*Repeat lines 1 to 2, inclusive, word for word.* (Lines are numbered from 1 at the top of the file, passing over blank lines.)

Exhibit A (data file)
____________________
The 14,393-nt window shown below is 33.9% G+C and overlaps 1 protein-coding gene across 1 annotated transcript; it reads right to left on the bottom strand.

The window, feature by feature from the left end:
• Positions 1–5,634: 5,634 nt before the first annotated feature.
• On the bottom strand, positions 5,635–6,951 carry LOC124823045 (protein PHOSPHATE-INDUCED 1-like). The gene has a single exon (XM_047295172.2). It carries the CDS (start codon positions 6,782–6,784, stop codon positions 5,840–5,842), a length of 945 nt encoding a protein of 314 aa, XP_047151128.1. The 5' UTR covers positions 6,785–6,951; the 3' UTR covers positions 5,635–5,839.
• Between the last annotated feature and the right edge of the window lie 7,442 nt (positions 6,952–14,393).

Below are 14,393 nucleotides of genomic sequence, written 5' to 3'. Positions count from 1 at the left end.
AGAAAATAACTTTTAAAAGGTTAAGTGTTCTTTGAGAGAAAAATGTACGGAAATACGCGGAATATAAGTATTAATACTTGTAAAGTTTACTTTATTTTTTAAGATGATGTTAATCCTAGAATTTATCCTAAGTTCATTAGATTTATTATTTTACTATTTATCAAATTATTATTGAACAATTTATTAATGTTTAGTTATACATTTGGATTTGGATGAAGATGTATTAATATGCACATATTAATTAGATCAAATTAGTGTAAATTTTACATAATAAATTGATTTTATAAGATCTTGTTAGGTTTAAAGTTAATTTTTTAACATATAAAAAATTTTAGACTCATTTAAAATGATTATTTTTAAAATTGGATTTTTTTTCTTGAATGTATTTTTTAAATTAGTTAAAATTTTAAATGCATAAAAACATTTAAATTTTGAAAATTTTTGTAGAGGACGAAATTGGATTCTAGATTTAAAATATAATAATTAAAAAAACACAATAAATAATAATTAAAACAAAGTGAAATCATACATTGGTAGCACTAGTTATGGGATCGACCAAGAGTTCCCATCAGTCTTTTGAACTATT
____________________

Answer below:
The 14,393-nt window shown below is 33.9% G+C and overlaps 1 protein-coding gene across 1 annotated transcript; it reads right to left on the bottom strand.

The window, feature by feature from the left end: